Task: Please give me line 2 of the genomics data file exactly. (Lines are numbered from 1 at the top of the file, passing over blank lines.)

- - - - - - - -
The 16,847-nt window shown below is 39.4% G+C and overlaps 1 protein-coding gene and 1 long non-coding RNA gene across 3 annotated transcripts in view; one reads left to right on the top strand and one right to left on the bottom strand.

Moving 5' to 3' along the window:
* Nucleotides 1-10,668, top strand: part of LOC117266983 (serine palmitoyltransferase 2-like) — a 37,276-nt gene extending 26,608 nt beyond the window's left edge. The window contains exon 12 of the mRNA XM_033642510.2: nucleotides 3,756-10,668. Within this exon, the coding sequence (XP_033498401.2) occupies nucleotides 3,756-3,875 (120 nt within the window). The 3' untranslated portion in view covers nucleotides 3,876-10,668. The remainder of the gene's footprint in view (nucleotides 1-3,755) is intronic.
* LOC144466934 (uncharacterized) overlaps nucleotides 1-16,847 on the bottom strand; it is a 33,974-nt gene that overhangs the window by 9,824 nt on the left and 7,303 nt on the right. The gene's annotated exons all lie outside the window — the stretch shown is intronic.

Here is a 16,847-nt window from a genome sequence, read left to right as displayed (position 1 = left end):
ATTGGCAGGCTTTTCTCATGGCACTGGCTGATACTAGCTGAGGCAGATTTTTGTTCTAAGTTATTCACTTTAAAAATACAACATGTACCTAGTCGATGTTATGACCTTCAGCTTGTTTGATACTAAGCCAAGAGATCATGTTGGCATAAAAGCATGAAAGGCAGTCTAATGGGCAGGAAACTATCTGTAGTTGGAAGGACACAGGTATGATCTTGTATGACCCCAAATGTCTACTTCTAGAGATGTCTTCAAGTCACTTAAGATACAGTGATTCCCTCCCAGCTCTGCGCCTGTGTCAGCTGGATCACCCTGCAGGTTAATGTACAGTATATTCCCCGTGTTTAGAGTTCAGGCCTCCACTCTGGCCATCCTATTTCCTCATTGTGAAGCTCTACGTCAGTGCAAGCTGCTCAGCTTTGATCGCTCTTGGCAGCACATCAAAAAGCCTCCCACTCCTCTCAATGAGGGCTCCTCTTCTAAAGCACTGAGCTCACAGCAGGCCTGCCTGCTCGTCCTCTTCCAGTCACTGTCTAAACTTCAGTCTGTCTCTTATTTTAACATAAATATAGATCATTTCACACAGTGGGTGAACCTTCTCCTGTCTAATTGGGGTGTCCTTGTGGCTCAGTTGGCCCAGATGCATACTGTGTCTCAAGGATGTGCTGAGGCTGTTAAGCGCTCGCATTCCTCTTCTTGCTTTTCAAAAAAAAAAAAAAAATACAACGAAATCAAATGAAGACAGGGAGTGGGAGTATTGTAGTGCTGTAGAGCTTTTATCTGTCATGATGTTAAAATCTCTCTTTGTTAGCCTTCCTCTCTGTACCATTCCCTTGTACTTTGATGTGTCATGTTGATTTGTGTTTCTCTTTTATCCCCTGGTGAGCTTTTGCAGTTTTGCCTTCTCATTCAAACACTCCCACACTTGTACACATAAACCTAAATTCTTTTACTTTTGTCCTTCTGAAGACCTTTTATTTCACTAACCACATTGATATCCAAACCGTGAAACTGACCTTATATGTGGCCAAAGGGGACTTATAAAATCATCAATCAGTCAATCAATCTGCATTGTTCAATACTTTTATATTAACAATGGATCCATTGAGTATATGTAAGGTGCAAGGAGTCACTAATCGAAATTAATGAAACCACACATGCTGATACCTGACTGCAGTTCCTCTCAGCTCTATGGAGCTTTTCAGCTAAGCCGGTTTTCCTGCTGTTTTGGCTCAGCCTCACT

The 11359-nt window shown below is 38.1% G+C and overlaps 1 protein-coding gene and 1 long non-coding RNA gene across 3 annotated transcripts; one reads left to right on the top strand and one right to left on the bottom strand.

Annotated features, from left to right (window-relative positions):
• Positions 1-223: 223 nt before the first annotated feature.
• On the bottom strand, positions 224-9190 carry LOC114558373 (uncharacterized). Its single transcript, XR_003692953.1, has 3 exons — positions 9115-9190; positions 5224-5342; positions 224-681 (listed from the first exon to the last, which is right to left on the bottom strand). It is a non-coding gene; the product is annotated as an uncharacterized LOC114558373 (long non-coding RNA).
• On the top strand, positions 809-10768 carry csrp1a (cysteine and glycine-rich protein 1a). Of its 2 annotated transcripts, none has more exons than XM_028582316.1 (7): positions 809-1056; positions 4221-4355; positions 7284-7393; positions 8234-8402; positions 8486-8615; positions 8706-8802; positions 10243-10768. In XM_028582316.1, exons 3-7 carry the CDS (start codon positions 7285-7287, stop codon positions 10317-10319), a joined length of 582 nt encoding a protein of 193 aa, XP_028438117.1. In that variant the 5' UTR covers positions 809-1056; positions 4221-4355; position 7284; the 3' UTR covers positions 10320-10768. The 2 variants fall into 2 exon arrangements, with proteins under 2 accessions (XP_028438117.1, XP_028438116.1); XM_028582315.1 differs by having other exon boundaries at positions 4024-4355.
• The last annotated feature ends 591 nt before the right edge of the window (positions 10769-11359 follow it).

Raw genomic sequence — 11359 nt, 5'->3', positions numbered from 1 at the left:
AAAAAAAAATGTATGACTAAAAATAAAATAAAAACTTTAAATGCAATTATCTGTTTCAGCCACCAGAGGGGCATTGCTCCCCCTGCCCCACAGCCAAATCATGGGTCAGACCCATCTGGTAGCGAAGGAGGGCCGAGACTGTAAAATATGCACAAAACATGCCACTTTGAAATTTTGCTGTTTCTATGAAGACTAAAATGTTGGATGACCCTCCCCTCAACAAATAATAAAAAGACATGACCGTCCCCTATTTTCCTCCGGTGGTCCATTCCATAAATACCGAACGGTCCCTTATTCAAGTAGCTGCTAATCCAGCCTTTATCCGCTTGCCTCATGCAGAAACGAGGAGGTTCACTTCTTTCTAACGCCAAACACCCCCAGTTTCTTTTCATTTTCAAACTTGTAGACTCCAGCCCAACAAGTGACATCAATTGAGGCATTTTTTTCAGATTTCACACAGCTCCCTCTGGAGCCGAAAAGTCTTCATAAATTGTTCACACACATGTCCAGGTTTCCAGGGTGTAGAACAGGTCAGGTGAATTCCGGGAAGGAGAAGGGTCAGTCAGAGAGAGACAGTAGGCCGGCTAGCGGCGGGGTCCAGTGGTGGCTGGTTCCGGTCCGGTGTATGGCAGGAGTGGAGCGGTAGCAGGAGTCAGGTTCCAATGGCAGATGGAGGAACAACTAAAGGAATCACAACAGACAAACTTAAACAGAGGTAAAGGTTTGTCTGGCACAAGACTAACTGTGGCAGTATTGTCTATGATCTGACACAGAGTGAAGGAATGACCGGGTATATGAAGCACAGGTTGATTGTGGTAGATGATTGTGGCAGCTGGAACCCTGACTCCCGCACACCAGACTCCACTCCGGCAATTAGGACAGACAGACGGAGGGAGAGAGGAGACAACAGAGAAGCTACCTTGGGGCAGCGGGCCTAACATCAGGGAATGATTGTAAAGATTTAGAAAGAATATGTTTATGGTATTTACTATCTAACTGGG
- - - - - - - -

Moving 5' to 3' along the window: